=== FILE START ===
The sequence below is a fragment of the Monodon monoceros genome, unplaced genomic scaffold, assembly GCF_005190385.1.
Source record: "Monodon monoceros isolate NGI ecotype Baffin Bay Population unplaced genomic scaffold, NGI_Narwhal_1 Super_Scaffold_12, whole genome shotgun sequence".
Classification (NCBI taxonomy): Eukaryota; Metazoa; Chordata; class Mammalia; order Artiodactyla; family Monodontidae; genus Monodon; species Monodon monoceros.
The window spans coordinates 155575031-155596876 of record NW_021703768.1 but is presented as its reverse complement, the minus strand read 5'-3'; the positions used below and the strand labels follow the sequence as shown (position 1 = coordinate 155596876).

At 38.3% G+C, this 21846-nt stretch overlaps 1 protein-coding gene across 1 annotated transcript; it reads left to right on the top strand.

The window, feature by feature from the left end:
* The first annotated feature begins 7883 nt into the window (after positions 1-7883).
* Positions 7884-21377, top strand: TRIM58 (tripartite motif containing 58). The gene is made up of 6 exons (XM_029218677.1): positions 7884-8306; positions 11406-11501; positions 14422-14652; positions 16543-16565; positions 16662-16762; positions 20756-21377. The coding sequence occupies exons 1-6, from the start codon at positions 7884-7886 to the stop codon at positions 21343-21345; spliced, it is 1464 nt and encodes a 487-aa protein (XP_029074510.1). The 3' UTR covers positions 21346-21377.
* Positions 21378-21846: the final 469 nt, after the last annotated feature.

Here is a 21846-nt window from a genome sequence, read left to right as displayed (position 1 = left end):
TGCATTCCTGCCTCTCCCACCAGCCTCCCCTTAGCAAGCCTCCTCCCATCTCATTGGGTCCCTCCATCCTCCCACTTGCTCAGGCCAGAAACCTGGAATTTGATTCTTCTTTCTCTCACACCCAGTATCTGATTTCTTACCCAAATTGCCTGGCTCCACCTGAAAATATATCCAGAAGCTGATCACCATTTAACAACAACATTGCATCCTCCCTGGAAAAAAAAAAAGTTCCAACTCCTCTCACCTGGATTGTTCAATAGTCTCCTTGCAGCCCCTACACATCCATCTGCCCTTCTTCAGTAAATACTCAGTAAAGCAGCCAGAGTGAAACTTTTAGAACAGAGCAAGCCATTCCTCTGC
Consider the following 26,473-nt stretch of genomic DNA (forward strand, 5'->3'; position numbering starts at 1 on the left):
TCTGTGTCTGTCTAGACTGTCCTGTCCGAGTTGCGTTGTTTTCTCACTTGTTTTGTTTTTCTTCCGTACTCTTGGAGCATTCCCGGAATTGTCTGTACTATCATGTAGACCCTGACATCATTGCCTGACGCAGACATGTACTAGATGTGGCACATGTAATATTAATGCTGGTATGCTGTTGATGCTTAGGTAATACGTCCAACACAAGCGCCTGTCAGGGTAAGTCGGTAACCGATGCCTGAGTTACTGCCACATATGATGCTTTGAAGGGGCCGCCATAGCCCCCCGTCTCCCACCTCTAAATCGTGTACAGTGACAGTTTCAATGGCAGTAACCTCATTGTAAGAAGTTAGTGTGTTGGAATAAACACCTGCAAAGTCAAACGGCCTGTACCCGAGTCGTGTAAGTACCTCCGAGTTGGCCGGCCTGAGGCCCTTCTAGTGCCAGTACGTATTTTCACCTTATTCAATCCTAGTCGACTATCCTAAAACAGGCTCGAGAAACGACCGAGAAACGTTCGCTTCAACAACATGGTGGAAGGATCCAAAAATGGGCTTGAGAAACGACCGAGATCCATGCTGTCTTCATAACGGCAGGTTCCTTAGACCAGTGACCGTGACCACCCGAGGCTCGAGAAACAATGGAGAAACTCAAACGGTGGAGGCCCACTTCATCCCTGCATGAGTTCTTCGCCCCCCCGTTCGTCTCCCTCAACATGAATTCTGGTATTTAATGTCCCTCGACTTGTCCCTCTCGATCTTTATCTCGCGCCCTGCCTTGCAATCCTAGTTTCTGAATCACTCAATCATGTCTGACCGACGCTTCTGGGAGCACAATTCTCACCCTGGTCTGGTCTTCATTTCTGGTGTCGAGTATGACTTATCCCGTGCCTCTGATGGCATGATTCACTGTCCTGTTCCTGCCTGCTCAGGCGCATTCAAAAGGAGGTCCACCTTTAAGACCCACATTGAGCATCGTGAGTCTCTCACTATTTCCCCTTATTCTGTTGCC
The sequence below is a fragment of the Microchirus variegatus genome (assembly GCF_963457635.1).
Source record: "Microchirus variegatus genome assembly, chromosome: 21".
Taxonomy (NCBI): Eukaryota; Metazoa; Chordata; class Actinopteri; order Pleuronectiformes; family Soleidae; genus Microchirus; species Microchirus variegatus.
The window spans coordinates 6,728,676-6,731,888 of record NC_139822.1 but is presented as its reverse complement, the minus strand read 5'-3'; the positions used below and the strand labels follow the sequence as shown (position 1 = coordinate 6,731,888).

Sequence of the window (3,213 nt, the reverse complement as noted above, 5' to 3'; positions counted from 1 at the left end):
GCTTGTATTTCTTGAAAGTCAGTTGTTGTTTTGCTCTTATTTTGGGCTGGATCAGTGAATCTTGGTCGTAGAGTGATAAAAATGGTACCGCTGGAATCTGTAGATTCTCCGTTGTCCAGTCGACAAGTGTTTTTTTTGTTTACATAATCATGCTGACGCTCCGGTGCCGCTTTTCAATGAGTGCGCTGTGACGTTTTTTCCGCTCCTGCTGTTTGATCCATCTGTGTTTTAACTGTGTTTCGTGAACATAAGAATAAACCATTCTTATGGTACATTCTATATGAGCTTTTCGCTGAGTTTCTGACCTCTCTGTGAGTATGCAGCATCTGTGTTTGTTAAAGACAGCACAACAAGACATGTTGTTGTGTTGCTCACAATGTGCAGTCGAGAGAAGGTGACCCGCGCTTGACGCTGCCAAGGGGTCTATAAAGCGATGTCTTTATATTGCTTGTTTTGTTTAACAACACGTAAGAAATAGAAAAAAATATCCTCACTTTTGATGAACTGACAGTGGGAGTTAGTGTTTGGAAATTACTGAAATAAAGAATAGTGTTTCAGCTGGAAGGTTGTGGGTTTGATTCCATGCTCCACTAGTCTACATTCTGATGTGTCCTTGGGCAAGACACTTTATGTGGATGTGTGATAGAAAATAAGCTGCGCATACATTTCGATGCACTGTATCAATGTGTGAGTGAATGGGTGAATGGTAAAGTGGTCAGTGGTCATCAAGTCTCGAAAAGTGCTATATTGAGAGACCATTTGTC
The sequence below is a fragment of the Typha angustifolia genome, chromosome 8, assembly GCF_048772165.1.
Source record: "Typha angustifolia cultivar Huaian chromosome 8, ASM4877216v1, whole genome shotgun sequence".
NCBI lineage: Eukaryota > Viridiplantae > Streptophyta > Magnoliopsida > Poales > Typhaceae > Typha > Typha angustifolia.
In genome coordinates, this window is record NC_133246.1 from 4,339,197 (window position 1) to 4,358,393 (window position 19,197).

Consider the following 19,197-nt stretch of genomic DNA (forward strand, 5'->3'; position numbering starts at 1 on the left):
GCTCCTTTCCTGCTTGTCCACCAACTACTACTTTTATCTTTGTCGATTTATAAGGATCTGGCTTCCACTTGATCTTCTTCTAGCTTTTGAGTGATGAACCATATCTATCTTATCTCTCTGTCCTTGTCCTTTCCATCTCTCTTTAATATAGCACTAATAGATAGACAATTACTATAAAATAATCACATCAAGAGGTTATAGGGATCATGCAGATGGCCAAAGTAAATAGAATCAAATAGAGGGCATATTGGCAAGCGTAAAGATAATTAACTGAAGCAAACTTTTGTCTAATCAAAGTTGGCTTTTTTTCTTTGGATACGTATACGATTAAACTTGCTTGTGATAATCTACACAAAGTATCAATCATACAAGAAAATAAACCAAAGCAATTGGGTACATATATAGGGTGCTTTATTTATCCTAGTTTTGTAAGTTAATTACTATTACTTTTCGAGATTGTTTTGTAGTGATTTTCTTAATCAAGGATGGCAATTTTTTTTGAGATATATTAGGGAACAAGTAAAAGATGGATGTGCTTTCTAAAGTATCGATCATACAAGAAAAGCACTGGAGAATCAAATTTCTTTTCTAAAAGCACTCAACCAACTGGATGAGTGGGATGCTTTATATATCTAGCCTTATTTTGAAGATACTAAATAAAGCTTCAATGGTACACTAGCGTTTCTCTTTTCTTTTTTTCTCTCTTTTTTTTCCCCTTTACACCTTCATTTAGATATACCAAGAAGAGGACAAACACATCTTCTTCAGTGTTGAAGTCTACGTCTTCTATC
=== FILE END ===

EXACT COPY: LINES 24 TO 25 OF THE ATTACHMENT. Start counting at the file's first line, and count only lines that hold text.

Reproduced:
Consider the following 19,197-nt stretch of genomic DNA (forward strand, 5'->3'; position numbering starts at 1 on the left):
GCTCCTTTCCTGCTTGTCCACCAACTACTACTTTTATCTTTGTCGATTTATAAGGATCTGGCTTCCACTTGATCTTCTTCTAGCTTTTGAGTGATGAACCATATCTATCTTATCTCTCTGTCCTTGTCCTTTCCATCTCTCTTTAATATAGCACTAATAGATAGACAATTACTATAAAATAATCACATCAAGAGGTTATAGGGATCATGCAGATGGCCAAAGTAAATAGAATCAAATAGAGGGCATATTGGCAAGCGTAAAGATAATTAACTGAAGCAAACTTTTGTCTAATCAAAGTTGGCTTTTTTTCTTTGGATACGTATACGATTAAACTTGCTTGTGATAATCTACACAAAGTATCAATCATACAAGAAAATAAACCAAAGCAATTGGGTACATATATAGGGTGCTTTATTTATCCTAGTTTTGTAAGTTAATTACTATTACTTTTCGAGATTGTTTTGTAGTGATTTTCTTAATCAAGGATGGCAATTTTTTTTGAGATATATTAGGGAACAAGTAAAAGATGGATGTGCTTTCTAAAGTATCGATCATACAAGAAAAGCACTGGAGAATCAAATTTCTTTTCTAAAAGCACTCAACCAACTGGATGAGTGGGATGCTTTATATATCTAGCCTTATTTTGAAGATACTAAATAAAGCTTCAATGGTACACTAGCGTTTCTCTTTTCTTTTTTTCTCTCTTTTTTTTCCCCTTTACACCTTCATTTAGATATACCAAGAAGAGGACAAACACATCTTCTTCAGTGTTGAAGTCTACGTCTTCTATC